# Daily Archives: March 30, 2011

## How likely is VCU’s run to the Final Four? A VCU professor and sports nerd reflects on the likelihood of her school’s path to the Final Four

I am thrilled that VCU made the Final Four this year.  My school’s team had an unlikely path to the Final Four, so unlikely that only 2 of 5.9 million ESPN brackets correctly picked all Final Four teams.  Sports nerds unanimously agree that VCU’s run has indeed been unlikely.

• Nate Silver at the NY Times tweeted that “VCU reaching Final 4 may be least likely event in the history of the NCAAs. Penn in ’79 is close. So is Villanova winning it all in ’85.”  He wrote an excellent article that summarizes that the numbers show that VCU was indeed less likely to make the Final Four than the other 11 seeds in the tournament.
• Before the tournament began, Wayne Winston gave VCU a 1-in-1000 chance of reaching the Final Four (using the Sagarin ratings) and a 1-in-5000 chance of winning the entire tournament.
• Andy Glockner at Sports Illustrated summarizes a few stats about how likely VCU’s run has been.  According to Ken Pomeroy, VCU had a 1-in-3333 chance of making it to the Final Four and a 1-in-203,187 shot to win the title, one of the worst odds of the teams in the field.
• Slate’s Hang Up and Listen sports podcast discusses the Final Four odds and statistics.  This enjoyable podcast sheds light on quite a few quantitative factors that relate to the tournament and provide several good links for further reading.
• This Final Four has the highest seed total ever, and it is the first time since 1979 that no 1 or 2 seeds are in the Final Four.

VCU making the Final Four is not “proof” that we should throw out the expert advice from sports nerds since anything can happen.  While anything can indeed happen, each outcome is not equally likely.  Most outcomes are so unlikely to occur that we will not see them in our lifetimes (the probability that all four 16 seeds comprise the Final Four would occur once every eight hundred trillion years on average).  It’s like monkeys randomly typing away. Given enough time, they will rewrite Shakespeare, but don’t expect to see it happen any time soon. However, even though most of the potential tournament outcomes have an infinitesimally small chance of occurring, when you add them all up, there is almost a certain chance that a few unlikely things will occur (which is why we always see a few upsets in the first two rounds).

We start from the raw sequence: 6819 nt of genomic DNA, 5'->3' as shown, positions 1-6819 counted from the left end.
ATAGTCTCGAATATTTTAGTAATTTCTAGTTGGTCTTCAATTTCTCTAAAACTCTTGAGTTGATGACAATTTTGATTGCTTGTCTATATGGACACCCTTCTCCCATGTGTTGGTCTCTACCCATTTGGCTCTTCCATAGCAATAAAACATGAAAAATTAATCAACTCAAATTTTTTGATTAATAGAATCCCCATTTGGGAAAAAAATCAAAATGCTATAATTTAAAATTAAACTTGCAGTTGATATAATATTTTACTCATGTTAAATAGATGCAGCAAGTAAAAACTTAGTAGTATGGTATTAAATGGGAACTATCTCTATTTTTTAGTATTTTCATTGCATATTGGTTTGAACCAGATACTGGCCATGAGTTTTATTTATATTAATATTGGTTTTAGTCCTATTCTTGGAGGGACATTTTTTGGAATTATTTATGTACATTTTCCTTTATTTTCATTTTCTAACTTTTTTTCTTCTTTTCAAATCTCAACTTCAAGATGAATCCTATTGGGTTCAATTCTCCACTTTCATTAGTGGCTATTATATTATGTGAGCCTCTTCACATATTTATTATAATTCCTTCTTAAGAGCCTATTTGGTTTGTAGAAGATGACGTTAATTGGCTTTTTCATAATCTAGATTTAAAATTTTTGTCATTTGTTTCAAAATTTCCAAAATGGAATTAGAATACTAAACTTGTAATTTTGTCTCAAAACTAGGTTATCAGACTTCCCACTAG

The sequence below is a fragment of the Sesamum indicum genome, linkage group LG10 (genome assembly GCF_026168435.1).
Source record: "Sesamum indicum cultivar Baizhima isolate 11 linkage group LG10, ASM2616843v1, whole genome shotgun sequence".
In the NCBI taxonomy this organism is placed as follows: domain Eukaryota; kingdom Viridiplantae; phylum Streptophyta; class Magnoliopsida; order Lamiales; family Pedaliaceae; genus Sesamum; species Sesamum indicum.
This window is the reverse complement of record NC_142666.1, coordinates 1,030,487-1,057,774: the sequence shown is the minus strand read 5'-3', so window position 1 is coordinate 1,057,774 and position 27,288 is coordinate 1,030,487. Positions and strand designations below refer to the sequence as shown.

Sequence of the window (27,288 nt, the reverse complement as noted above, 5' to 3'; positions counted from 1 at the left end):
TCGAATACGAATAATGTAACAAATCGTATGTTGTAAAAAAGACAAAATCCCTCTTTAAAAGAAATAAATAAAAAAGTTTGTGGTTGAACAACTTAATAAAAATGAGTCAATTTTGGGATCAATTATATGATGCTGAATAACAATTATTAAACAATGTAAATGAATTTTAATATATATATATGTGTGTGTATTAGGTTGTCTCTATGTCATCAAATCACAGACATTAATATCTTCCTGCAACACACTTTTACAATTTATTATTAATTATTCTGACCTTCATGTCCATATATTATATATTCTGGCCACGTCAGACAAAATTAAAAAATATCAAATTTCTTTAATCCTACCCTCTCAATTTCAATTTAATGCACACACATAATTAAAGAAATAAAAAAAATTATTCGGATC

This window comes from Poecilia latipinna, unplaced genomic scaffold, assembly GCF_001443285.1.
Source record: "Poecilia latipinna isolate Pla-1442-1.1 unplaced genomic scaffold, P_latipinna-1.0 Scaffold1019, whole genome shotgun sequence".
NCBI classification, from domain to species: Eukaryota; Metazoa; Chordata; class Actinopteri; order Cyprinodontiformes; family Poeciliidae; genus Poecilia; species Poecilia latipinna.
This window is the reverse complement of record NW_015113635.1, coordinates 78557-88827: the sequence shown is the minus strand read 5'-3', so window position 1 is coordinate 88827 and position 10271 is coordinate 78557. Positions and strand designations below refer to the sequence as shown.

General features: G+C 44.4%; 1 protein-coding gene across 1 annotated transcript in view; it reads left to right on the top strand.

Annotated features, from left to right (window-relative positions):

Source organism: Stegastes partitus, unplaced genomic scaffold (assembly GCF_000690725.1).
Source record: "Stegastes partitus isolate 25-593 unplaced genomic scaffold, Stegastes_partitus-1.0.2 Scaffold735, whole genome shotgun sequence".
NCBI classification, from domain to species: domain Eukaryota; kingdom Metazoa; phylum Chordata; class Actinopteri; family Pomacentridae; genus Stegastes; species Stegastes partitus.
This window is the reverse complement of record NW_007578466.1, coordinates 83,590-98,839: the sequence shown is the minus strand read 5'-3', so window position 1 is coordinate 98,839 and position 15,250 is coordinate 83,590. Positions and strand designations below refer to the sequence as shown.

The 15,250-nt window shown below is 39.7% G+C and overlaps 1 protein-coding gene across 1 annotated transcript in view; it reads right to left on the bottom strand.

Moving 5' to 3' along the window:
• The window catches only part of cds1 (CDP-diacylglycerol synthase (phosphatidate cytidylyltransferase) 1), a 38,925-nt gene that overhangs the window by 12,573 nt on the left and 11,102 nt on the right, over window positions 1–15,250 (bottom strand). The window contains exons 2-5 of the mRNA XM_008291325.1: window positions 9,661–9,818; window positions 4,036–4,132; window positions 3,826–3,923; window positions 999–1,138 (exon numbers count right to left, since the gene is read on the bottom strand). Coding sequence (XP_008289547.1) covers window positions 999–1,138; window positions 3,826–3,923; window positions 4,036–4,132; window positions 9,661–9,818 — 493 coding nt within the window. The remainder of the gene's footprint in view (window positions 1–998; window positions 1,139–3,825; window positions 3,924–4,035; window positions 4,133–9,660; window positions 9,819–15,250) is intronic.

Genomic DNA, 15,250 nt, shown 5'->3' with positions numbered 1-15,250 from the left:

On the contrary, the excellent analyses from sports nerds will produce the best predictions that work on average.  That is, averaged over a large number of tournaments, their predictions will yield the best results (meaning that brackets produced using advice from the experts who have crunched the numbers will win the office pool most frequently).  That is because the numbers point to the outcomes that are most likely to occur.  There are an enormous number of potential outcomes in the tournament (2^67 ~= 1.5 x 10^20, which is way, way more stars than there are in the Milky Way!), and it helps to have some quantitative advice to prune most of the unlikely outcomes, nearly all of which are even less likely to happen than VCU making the Final Four!  Even the most likely outcomes rarely occur:  we would expect all four one seeds to comprise the Final Four, for example, to occur every 39 years (it has happened once).  The problem is, things don’t average out in a single year–we have just one tournament this year.  In any single year, something unlikely–like VCU reaching the Final Four–has a chance of occurring (albeit a small one).

Now that VCU is in the Final Four, what are their odds of winning the tournament? VCU may have initially had an infinitesimal 1-in-203,187 chance of winning the tournament, but given that they have made it to the Final Four, their odds of winning it all is not unlikely (they’ve completed the hard part of being one of four teams left).  Wayne Winston estimates that they have a 0.11 chance (a 1-in-10 chance) of winning the tournament.  Using past tournament outcomes, Sheldon Jacobson has shown that seeds don’t matter after the Sweet Sixteen round, which means that VCU essentially has a 1-in-4 chance of winning the tournament.  The truth is likely somewhere in between, which means that VCU has an excellent chance of being the national champion. Let’s go Rams!